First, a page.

Jesus, as he has been these last few weeks, is gathered with his disciples. It is Thursday night, the eve of the crucifixion. He has told them he is going away and that they cannot follow him. He has instructed them to love another, promised that he will come back for them in time, and assured them that in the meantime he will send the Advocate to remind them of his teaching. And then he prays. No more instructions, no more Q&A, no more assurances or predications. Jesus just prays, asking his heavenly Father to draw the disciples into the relationship the Father and Son already enjoy, that they — Father, Son, disciples — may be as one. But then he extends his prayer, actually breaks it wide open until it stretches beyond the room, city, region, and even the time and history they occupy. “And I ask not only on behalf of these,” Jesus prays, “but also on behalf of those who will believe in me through their word, that they may all be one.”

Did you hear that? Two thousand years ago, understandably focused on his impending suffering and death, Jesus nevertheless turns his attention to us, actually prays for us. Jesus prays, in fact, for all those of every time and place who will come to believe through the testimony of his disciples, and that includes us…and all those to whom we will preach this Sunday.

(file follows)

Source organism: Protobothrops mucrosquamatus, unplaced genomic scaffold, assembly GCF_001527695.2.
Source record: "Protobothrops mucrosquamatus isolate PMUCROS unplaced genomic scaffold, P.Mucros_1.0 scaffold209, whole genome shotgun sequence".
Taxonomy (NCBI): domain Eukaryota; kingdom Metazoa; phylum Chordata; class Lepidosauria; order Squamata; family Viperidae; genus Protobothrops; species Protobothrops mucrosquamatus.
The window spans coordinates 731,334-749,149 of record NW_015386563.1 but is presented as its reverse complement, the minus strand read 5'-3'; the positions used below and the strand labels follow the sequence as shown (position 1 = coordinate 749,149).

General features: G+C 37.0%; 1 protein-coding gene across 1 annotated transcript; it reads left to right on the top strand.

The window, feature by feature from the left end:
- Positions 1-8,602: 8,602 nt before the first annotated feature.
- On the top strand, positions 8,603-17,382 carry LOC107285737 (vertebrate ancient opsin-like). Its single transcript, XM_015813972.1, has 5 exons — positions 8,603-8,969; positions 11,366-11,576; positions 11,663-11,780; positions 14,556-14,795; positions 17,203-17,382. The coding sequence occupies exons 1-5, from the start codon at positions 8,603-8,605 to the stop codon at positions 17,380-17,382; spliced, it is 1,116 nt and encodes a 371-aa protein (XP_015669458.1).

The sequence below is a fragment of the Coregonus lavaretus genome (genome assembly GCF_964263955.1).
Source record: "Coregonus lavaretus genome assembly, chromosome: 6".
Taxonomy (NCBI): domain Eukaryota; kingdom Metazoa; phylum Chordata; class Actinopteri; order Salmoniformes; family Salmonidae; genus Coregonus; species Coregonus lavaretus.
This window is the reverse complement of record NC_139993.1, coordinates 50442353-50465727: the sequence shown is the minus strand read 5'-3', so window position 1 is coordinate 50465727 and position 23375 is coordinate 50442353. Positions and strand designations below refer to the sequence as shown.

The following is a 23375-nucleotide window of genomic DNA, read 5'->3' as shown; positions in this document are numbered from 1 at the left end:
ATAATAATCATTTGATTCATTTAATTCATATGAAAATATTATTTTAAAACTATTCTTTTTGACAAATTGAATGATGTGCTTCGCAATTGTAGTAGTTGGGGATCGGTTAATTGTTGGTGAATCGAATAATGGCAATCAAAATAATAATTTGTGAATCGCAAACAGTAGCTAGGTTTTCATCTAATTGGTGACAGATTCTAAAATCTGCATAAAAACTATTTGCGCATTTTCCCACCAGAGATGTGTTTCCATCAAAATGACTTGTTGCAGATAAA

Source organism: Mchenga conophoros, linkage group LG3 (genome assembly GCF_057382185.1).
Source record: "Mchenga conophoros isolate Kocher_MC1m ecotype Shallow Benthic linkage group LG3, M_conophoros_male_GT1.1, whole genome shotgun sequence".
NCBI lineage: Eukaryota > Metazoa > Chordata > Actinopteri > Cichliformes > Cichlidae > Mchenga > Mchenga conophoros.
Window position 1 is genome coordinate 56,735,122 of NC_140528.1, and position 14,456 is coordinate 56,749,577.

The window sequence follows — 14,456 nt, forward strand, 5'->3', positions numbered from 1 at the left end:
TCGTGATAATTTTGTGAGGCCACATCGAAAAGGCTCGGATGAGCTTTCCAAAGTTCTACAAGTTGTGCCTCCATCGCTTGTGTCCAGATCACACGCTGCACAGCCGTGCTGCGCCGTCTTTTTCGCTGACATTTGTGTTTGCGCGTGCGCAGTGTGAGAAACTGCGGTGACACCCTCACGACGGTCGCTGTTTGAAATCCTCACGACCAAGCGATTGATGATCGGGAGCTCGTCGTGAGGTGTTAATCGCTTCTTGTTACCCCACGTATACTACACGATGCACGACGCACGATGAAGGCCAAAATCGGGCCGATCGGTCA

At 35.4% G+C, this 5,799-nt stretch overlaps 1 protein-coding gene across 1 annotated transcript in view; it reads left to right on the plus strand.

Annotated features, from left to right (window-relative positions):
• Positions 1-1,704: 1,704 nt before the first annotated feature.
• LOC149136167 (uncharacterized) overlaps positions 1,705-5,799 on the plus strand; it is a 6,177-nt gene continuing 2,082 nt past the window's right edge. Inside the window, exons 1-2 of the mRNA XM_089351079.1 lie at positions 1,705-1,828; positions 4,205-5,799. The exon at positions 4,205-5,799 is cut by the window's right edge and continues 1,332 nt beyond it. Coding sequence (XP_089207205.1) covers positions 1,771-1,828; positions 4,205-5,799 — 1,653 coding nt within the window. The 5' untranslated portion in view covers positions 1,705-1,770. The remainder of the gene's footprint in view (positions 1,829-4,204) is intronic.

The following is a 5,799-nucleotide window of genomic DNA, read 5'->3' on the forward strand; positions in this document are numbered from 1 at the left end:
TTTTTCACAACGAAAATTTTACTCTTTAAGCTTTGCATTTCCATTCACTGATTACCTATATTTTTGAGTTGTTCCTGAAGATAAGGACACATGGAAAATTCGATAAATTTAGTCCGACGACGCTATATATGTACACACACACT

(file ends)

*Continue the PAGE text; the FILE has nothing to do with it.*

And right there, in a heartbeat, the distance between the stories the Bible tells and our own stories collapses. Suddenly, what’s going on in the biblical story isn’t way back then, it’s right here and now, as Jesus prays for us — for our ups and down, our hopes and disappointments, our aspirations and commitments, our yearning for meaning and need for purpose. Right there. Right then. Right now.

Start here, Working Preacher, to reclaim the biblical story as a lively, even compelling narrative. It doesn’t have to be the only story our people live with — that’s never been the case. But it does need to be in conversation with those other stories. It needs to be a player. So ask your people what the important stories of their lives are, invite them to imagine that the Bible has something to offer as well. Then teach them the Scriptures — in the sermon as well as in educational forums — send them out looking for the scenes and stories they see and hear at church, and invite them to bring back what they find. This is not the solution to the challenge ahead. In fact, it is at best a first, teensy weensy step; but it is a step. And as the old adage goes (not from the Bible, mind you, but still a good saying): “A journey of a thousand miles begins with a single step.” So go ahead, take that first step, invite people into the biblical story that they might view the people they meet there not as relics in a museum but distant relatives, bound to them by a common kinship in the family of God. And, while you’re at it, tell them that Jesus is praying for them.

Thank you, Working Preacher, for this and for all you do.

In Christ,